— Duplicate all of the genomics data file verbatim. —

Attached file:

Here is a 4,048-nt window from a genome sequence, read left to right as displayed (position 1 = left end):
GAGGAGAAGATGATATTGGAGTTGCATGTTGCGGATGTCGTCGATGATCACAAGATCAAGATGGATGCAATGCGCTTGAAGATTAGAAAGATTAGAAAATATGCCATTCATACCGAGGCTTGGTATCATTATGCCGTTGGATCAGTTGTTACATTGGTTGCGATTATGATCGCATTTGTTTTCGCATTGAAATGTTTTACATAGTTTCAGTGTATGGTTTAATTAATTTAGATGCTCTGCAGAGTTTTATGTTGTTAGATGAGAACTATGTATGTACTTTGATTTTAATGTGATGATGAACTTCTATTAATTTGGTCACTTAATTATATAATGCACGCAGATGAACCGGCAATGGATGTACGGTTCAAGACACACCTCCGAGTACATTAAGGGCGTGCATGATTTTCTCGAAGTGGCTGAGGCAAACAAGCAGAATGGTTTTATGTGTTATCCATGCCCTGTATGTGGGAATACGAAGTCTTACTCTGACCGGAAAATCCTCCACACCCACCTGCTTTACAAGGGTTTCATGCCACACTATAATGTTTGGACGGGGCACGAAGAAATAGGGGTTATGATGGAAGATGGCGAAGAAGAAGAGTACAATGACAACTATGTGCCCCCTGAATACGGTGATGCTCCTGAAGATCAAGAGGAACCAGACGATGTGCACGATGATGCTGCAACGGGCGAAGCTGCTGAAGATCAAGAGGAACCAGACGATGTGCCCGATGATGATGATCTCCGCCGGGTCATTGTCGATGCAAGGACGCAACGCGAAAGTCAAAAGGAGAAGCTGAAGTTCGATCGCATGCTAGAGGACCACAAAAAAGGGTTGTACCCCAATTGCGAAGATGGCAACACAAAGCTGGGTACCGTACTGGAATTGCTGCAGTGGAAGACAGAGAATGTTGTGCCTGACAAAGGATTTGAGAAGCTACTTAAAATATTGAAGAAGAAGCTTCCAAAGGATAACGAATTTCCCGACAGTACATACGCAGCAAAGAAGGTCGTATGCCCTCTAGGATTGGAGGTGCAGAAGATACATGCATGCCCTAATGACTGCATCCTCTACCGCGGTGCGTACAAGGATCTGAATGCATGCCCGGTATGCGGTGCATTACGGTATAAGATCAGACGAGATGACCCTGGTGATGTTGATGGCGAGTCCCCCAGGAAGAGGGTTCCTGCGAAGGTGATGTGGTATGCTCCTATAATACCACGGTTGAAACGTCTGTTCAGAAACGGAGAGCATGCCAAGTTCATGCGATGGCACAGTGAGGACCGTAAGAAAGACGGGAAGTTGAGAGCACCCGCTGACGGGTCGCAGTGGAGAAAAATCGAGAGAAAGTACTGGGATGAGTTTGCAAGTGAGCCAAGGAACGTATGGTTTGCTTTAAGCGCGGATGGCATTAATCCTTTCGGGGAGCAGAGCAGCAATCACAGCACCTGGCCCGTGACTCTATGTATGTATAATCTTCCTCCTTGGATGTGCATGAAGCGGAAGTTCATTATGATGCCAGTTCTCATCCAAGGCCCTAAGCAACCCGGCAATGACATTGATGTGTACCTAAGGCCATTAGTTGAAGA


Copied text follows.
Here is a 4,048-nt window from a genome sequence, read left to right as displayed (position 1 = left end):
GAGGAGAAGATGATATTGGAGTTGCATGTTGCGGATGTCGTCGATGATCACAAGATCAAGATGGATGCAATGCGCTTGAAGATTAGAAAGATTAGAAAATATGCCATTCATACCGAGGCTTGGTATCATTATGCCGTTGGATCAGTTGTTACATTGGTTGCGATTATGATCGCATTTGTTTTCGCATTGAAATGTTTTACATAGTTTCAGTGTATGGTTTAATTAATTTAGATGCTCTGCAGAGTTTTATGTTGTTAGATGAGAACTATGTATGTACTTTGATTTTAATGTGATGATGAACTTCTATTAATTTGGTCACTTAATTATATAATGCACGCAGATGAACCGGCAATGGATGTACGGTTCAAGACACACCTCCGAGTACATTAAGGGCGTGCATGATTTTCTCGAAGTGGCTGAGGCAAACAAGCAGAATGGTTTTATGTGTTATCCATGCCCTGTATGTGGGAATACGAAGTCTTACTCTGACCGGAAAATCCTCCACACCCACCTGCTTTACAAGGGTTTCATGCCACACTATAATGTTTGGACGGGGCACGAAGAAATAGGGGTTATGATGGAAGATGGCGAAGAAGAAGAGTACAATGACAACTATGTGCCCCCTGAATACGGTGATGCTCCTGAAGATCAAGAGGAACCAGACGATGTGCACGATGATGCTGCAACGGGCGAAGCTGCTGAAGATCAAGAGGAACCAGACGATGTGCCCGATGATGATGATCTCCGCCGGGTCATTGTCGATGCAAGGACGCAACGCGAAAGTCAAAAGGAGAAGCTGAAGTTCGATCGCATGCTAGAGGACCACAAAAAAGGGTTGTACCCCAATTGCGAAGATGGCAACACAAAGCTGGGTACCGTACTGGAATTGCTGCAGTGGAAGACAGAGAATGTTGTGCCTGACAAAGGATTTGAGAAGCTACTTAAAATATTGAAGAAGAAGCTTCCAAAGGATAACGAATTTCCCGACAGTACATACGCAGCAAAGAAGGTCGTATGCCCTCTAGGATTGGAGGTGCAGAAGATACATGCATGCCCTAATGACTGCATCCTCTACCGCGGTGCGTACAAGGATCTGAATGCATGCCCGGTATGCGGTGCATTACGGTATAAGATCAGACGAGATGACCCTGGTGATGTTGATGGCGAGTCCCCCAGGAAGAGGGTTCCTGCGAAGGTGATGTGGTATGCTCCTATAATACCACGGTTGAAACGTCTGTTCAGAAACGGAGAGCATGCCAAGTTCATGCGATGGCACAGTGAGGACCGTAAGAAAGACGGGAAGTTGAGAGCACCCGCTGACGGGTCGCAGTGGAGAAAAATCGAGAGAAAGTACTGGGATGAGTTTGCAAGTGAGCCAAGGAACGTATGGTTTGCTTTAAGCGCGGATGGCATTAATCCTTTCGGGGAGCAGAGCAGCAATCACAGCACCTGGCCCGTGACTCTATGTATGTATAATCTTCCTCCTTGGATGTGCATGAAGCGGAAGTTCATTATGATGCCAGTTCTCATCCAAGGCCCTAAGCAACCCGGCAATGACATTGATGTGTACCTAAGGCCATTAGTTGAAGA